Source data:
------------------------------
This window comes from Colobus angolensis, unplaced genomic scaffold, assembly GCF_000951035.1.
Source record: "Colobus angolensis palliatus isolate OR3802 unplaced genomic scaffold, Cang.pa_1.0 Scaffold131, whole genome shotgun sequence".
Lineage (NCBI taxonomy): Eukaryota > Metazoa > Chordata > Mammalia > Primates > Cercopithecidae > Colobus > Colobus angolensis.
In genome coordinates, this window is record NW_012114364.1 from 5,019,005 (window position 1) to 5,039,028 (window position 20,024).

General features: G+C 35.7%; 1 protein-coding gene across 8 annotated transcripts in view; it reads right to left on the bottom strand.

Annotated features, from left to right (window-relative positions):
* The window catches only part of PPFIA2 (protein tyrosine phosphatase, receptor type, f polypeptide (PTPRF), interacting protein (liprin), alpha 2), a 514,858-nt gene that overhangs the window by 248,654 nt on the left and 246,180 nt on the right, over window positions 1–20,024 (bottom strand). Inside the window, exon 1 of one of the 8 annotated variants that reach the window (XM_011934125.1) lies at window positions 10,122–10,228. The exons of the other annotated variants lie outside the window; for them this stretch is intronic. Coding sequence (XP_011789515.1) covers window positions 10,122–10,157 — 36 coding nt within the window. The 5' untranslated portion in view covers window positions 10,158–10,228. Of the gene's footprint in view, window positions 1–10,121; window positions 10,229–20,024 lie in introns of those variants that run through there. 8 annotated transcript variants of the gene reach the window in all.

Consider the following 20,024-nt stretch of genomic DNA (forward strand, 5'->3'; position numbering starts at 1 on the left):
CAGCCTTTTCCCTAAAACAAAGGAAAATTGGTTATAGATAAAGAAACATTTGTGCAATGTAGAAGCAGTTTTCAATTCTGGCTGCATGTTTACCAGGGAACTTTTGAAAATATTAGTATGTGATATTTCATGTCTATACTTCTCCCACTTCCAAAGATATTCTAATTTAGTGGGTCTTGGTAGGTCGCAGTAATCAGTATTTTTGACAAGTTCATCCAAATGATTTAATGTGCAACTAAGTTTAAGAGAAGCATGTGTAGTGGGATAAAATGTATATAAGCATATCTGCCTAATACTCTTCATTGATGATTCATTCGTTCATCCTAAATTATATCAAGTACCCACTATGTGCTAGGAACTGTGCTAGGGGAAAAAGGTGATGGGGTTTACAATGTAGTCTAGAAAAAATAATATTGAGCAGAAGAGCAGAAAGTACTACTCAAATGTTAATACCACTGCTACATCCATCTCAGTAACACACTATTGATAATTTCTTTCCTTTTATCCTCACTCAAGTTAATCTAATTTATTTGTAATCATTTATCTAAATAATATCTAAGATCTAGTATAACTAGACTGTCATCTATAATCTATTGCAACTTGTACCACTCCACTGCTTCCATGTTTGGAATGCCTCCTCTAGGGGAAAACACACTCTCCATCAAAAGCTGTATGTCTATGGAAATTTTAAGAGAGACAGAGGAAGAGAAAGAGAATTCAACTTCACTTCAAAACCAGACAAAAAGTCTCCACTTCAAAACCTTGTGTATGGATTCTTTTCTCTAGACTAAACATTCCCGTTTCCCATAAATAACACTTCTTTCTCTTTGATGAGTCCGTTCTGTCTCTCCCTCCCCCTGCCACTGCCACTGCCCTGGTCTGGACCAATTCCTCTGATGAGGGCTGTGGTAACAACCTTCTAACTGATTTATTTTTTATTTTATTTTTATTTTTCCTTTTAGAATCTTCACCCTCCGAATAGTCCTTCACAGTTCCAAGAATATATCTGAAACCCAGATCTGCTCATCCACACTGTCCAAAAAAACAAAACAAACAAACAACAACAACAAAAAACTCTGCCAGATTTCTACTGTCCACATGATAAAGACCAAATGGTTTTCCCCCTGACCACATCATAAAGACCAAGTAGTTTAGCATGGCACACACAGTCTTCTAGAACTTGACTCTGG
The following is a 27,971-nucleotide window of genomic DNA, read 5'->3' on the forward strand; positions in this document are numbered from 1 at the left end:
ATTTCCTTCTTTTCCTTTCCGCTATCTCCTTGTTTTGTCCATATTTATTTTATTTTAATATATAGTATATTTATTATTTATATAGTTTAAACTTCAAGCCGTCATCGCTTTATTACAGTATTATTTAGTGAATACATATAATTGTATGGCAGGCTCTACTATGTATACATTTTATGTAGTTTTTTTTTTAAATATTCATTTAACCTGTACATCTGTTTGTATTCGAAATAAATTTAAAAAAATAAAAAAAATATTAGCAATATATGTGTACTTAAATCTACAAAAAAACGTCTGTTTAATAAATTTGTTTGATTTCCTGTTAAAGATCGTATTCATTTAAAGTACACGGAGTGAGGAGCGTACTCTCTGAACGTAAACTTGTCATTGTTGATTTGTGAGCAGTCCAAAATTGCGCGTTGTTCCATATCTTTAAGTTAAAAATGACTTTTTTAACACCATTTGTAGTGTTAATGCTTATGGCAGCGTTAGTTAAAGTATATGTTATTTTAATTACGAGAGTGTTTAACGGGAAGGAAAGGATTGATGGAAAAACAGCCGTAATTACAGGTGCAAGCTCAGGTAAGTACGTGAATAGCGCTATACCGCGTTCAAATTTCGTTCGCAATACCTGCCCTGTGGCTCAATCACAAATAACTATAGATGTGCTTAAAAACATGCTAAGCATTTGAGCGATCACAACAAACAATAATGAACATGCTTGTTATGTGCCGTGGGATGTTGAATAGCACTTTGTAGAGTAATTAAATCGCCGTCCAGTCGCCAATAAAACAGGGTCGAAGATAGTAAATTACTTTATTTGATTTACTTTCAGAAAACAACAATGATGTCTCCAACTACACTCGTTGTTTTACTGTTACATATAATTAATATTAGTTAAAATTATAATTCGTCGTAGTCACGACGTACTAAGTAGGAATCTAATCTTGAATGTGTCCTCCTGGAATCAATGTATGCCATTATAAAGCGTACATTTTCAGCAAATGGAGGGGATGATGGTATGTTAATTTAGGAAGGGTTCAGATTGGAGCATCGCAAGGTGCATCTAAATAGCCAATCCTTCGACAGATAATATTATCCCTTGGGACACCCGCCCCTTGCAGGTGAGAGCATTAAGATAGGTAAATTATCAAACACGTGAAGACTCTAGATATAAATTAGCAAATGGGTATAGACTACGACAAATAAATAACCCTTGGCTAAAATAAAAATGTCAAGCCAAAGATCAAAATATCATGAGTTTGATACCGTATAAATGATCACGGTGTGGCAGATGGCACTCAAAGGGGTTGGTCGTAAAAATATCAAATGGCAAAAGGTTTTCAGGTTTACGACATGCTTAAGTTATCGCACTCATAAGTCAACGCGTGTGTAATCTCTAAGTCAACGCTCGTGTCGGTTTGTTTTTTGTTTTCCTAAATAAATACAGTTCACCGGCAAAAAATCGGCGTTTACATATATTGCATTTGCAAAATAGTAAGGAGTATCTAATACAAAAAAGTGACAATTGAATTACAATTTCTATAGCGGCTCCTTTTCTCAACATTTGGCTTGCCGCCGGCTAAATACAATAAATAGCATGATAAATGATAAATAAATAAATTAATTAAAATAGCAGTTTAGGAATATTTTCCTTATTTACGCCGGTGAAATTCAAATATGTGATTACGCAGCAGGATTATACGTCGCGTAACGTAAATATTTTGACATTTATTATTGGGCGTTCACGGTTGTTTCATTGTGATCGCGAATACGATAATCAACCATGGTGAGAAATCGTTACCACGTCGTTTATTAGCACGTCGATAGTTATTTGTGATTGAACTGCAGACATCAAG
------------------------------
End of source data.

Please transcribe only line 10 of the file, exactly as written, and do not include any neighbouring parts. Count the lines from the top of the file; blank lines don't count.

The following is a 27,971-nucleotide window of genomic DNA, read 5'->3' on the forward strand; positions in this document are numbered from 1 at the left end: